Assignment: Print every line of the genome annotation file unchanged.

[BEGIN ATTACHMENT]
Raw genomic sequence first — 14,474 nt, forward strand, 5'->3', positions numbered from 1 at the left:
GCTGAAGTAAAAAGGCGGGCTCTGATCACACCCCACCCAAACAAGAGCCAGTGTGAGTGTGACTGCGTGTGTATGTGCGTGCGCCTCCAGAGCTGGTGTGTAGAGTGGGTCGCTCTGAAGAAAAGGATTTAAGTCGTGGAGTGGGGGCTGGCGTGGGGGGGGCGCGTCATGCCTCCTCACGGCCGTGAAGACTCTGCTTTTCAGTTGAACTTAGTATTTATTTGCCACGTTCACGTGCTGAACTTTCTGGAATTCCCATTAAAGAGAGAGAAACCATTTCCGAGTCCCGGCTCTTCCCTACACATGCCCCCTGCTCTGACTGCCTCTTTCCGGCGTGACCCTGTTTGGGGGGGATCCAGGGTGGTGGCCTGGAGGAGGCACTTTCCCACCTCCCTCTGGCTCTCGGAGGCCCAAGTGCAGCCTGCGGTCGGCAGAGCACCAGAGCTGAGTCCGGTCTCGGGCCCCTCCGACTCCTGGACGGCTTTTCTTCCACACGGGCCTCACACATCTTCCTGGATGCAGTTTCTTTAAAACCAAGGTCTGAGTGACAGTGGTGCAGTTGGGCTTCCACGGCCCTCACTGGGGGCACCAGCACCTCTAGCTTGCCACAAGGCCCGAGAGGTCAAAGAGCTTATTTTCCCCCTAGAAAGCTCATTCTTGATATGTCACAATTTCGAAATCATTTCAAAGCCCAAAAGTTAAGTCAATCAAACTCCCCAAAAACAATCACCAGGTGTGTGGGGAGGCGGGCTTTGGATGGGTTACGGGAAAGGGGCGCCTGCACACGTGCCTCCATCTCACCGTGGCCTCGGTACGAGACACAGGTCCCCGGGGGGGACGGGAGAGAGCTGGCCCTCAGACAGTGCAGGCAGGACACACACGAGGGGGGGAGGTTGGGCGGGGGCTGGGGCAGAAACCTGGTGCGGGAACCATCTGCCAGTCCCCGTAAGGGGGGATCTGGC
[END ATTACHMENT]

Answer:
Raw genomic sequence first — 14,474 nt, forward strand, 5'->3', positions numbered from 1 at the left:
GCTGAAGTAAAAAGGCGGGCTCTGATCACACCCCACCCAAACAAGAGCCAGTGTGAGTGTGACTGCGTGTGTATGTGCGTGCGCCTCCAGAGCTGGTGTGTAGAGTGGGTCGCTCTGAAGAAAAGGATTTAAGTCGTGGAGTGGGGGCTGGCGTGGGGGGGGCGCGTCATGCCTCCTCACGGCCGTGAAGACTCTGCTTTTCAGTTGAACTTAGTATTTATTTGCCACGTTCACGTGCTGAACTTTCTGGAATTCCCATTAAAGAGAGAGAAACCATTTCCGAGTCCCGGCTCTTCCCTACACATGCCCCCTGCTCTGACTGCCTCTTTCCGGCGTGACCCTGTTTGGGGGGGATCCAGGGTGGTGGCCTGGAGGAGGCACTTTCCCACCTCCCTCTGGCTCTCGGAGGCCCAAGTGCAGCCTGCGGTCGGCAGAGCACCAGAGCTGAGTCCGGTCTCGGGCCCCTCCGACTCCTGGACGGCTTTTCTTCCACACGGGCCTCACACATCTTCCTGGATGCAGTTTCTTTAAAACCAAGGTCTGAGTGACAGTGGTGCAGTTGGGCTTCCACGGCCCTCACTGGGGGCACCAGCACCTCTAGCTTGCCACAAGGCCCGAGAGGTCAAAGAGCTTATTTTCCCCCTAGAAAGCTCATTCTTGATATGTCACAATTTCGAAATCATTTCAAAGCCCAAAAGTTAAGTCAATCAAACTCCCCAAAAACAATCACCAGGTGTGTGGGGAGGCGGGCTTTGGATGGGTTACGGGAAAGGGGCGCCTGCACACGTGCCTCCATCTCACCGTGGCCTCGGTACGAGACACAGGTCCCCGGGGGGGACGGGAGAGAGCTGGCCCTCAGACAGTGCAGGCAGGACACACACGAGGGGGGGAGGTTGGGCGGGGGCTGGGGCAGAAACCTGGTGCGGGAACCATCTGCCAGTCCCCGTAAGGGGGGATCTGGC